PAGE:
Write a six-word story complete with a beginning, middle, and end. Classic example from Hemingway: “Baby shoes for sale. Never worn.” Suggested prompt word: May. Could be the month, a person, a permission request, a game (e.g. Mother May I?). Or use another word. Bonus points if every word starts with the same letter.
J.E.M. Wildfire danced on the edge of creative writing throughout her life, culminating with lawyerly briefs and memorandums filled with facts presented as creatively as possible while remaining truthful.
After retiring, she decided to dispense with facts and concentrate on creativity. She discovered that the diversity of StoryADay May prompts sparked her late-blooming talent and led down writing paths she would not have stumbled upon otherwise. Most recently, her work has appeared in the April 2021, issue of “Love Letters to Poe.”
Read A Book, Support An Indie
This year’s StoryADay May official bookseller is Reads & Company, a privately-owned indie bookseller in Pennsylvania. Any purchase from the site this month supports Reads & Co.
Leave a comment and let us know how you used the prompt, and how you’re celebrating!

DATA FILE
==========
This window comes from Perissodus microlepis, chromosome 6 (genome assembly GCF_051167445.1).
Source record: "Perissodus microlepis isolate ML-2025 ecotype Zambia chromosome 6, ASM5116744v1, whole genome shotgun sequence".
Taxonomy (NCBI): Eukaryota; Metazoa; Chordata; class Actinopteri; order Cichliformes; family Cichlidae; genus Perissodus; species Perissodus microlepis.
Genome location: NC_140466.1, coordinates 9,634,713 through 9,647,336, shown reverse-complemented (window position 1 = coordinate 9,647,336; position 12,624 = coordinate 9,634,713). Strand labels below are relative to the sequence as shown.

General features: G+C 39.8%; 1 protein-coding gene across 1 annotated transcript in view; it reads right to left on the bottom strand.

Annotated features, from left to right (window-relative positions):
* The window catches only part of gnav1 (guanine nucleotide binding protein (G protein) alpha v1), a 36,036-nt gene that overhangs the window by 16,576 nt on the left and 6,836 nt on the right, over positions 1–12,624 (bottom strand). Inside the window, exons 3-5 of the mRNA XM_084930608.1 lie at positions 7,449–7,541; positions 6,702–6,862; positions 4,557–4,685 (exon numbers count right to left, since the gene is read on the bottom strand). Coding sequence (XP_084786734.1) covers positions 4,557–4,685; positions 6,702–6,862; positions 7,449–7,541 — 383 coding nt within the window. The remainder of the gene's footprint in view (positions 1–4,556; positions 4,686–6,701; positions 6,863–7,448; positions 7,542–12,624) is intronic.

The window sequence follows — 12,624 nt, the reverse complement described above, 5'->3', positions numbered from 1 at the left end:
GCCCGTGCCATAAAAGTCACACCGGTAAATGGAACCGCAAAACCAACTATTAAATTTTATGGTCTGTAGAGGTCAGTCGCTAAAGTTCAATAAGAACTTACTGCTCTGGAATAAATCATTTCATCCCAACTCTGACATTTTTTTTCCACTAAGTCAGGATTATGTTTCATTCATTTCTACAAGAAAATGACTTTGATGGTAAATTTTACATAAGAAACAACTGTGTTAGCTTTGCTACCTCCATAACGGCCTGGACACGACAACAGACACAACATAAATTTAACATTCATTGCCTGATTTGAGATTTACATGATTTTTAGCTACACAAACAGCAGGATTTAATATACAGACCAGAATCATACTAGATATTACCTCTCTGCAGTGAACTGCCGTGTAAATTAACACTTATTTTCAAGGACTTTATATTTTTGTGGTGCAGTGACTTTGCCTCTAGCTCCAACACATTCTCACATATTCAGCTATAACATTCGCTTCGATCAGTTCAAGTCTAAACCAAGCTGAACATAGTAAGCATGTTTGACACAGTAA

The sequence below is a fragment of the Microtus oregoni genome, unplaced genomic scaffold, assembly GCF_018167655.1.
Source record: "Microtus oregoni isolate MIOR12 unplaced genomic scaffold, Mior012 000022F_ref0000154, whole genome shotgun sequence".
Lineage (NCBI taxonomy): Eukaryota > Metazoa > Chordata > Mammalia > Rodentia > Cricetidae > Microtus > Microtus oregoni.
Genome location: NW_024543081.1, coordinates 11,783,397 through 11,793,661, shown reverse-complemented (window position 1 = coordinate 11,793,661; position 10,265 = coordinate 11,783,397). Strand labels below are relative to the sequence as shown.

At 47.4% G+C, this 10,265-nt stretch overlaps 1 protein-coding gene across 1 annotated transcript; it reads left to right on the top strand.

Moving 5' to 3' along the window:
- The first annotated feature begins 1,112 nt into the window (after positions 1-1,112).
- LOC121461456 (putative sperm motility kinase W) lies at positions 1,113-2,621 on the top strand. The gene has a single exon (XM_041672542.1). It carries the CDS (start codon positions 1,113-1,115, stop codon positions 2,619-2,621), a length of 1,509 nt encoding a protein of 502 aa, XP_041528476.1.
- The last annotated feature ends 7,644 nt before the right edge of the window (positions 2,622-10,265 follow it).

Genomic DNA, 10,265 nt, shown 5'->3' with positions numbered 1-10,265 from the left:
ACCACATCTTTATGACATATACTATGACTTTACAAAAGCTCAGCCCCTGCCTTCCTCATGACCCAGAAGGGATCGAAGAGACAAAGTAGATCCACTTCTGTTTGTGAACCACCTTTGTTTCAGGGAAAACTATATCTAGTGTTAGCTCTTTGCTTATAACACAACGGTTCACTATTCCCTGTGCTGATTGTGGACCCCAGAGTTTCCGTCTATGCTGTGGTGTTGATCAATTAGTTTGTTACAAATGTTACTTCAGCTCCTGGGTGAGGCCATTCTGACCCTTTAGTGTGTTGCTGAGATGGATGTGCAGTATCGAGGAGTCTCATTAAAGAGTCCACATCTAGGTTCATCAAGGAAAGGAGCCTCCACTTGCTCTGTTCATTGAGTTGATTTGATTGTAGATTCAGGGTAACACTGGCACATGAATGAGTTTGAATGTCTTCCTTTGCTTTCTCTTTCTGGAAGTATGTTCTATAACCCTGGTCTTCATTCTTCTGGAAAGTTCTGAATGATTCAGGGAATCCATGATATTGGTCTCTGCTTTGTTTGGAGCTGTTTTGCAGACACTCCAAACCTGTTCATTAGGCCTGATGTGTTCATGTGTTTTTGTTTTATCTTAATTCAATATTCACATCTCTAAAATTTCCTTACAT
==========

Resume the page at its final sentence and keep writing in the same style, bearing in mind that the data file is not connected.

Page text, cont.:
Since we’re all about Flash Fiction here at StoryADay during February, I’m going to be highlighting some flash stories here in the Reading Room. This story comes from 100WordStory.com, a project from NaNoWriMo’s Grant Faulker, and partners.
Useless Things by Ariel Berry caught my eye because of its mix of big ideas and mundane moments in life. It does what short fiction is supposed to do: make us stop, figure out what’s happening, and think about how we might deal with a similar situation in our life.
It was an interesting format: a screenshot/image of a formatted short story, attached to a tweet.
And it’s really odd. Delightfully odd. It’s the kind of thing that makes me go: Yes! See this? THIS is why I love short stories.
Normally I try to provide some Lessons For Writers with this little reviews, but today I think I’m just going to say: go and read this. It’ll take you a minute.
I particularly like the way he promises one thing, delivers something else, but doesn’t forget his promise.
Sometimes writing (and reading) are just…fun.
What do you think of the story? Leave a comment
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